IMR Press / FBL / Volume 9 / Issue 1 / DOI: 10.2741/1216

Frontiers in Bioscience-Landmark (FBL) is published by IMR Press from Volume 26 Issue 5 (2021). Previous articles were published by another publisher on a subscription basis, and they are hosted by IMR Press on as a courtesy and upon agreement with Frontiers in Bioscience.

Open Access Article
Glucose transport in the heart
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1 Division of Endocrinology, Metabolism and Diabetes and Program in Human Molecular Biology and Genetics, University of Utah, Salt Lake City, Utah, USA
Academic Editor:Konstantin Kandror
Front. Biosci. (Landmark Ed) 2004, 9(1), 201–215;
Published: 1 January 2004
(This article belongs to the Special Issue Insulin regulation of glucose transport)

The heart is a unique organ in many ways. It consists of specialized muscle cells (cardiomyocytes), which are adapted to contract constantly in a coordinated fashion. This is vital to the survival of the organism given the central role of the heart in the maintenance of the cardiovascular system that delivers oxygen, metabolic substrates and hormones to the rest of the body. In order for the heart to maintain its function it must receive a constant supply of metabolic substrates, to generate ATP to maintain contractile function, without fatigue. Thus the heart is capable of utilizing a variety of metabolic substrates and is able to rapidly adapt its substrate utilization in the face of changes in substrate supply. The major metabolic substrate for the heart is fatty acids. However, up to 30% of myocardial ATP is generated by glucose and lactate, with smaller contributions from ketones and amino acids. Although glucose is not the major metabolic substrate in the heart at rest, there are many circumstances in which it assumes greater importance such as during ischemia, increased workload and pressure overload hypertrophy. Like all other cells, glucose is transported into cardiac myocytes by members of the family of facilitative glucose transporters (GLUTs). In this regard, cardiomyocytes bear many similarities to skeletal muscle, but there are also important differences. For example, the most abundant glucose transporter in the heart is the GLUT4 transporter, in which translocation to the plasma membrane represents an important mechanism by which the net flux of glucose into the cell is regulated. Because cardiomyocytes are constantly contracting it is likely that contraction mediated GLUT4 translocation represents an important mechanism that governs the entry of glucose into the heart. While this is also true in skeletal muscle, because many muscles are often at rest, insulin mediated GLUT4 translocation represents a quantitatively more important mechanism regulating skeletal muscle glucose uptake than is the case in the heart. In contrast to skeletal muscle, where most GLUT1 is in perineural sheaths (1), in the heart there is significant expression of GLUT1 (2), which under certain circumstances is responsible for a significant component of basal cardiac glucose uptake. This review will summarize the current state of knowledge regarding the regulation of glucose transporter expression, and the regulation of glucose transport into myocardial cells.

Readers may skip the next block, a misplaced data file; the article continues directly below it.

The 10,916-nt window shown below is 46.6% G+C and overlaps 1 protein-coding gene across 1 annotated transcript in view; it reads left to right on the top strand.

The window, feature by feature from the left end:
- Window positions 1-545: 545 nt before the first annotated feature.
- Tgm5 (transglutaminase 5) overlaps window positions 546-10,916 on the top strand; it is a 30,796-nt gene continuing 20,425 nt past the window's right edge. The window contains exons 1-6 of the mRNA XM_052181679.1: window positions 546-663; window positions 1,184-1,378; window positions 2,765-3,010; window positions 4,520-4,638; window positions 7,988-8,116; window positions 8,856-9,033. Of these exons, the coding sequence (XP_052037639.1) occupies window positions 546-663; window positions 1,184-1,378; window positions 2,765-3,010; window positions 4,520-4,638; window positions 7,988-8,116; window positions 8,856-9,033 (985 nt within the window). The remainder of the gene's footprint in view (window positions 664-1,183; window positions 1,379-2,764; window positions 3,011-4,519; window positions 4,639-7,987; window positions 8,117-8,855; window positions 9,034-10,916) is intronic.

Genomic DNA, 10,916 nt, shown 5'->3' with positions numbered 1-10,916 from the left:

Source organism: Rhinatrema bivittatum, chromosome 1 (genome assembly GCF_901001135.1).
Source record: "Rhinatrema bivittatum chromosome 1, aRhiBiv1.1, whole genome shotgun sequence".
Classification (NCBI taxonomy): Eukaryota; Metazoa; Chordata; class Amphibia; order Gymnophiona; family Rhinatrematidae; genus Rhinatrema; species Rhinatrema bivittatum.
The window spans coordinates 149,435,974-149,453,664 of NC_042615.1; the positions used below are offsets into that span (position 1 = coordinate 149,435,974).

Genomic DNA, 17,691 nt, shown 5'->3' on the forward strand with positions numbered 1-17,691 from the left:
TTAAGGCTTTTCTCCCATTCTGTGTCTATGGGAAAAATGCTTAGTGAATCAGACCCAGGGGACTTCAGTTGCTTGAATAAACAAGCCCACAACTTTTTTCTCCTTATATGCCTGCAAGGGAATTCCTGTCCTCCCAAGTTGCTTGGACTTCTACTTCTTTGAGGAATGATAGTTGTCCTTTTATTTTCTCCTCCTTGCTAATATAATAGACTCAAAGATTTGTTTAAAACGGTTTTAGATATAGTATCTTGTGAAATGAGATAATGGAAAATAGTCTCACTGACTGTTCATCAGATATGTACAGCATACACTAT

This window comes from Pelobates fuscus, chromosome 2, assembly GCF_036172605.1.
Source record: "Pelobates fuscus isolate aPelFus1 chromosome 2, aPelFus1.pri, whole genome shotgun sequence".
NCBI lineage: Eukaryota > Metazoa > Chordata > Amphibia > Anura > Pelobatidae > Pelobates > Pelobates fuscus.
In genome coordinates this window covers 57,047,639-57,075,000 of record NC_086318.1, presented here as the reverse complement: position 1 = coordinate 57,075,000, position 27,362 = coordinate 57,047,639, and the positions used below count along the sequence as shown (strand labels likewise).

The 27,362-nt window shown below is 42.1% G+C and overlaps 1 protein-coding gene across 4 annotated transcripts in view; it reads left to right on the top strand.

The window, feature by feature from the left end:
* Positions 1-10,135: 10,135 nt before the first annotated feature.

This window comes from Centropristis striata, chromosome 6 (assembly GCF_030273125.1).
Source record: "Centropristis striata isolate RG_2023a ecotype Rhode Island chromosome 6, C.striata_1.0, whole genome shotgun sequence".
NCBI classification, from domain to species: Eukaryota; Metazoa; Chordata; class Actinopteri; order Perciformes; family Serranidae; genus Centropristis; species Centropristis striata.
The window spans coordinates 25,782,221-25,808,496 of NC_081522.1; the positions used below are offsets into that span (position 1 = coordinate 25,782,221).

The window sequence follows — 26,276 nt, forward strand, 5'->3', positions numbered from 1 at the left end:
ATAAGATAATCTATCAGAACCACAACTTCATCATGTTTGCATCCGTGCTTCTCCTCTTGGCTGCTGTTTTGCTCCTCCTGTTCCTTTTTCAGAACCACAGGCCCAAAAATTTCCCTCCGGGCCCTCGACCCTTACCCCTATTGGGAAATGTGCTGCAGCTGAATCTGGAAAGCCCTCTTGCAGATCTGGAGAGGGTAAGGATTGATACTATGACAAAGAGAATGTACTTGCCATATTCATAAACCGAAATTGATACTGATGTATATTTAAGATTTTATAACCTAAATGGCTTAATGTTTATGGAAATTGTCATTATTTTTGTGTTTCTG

Glucose Transporters
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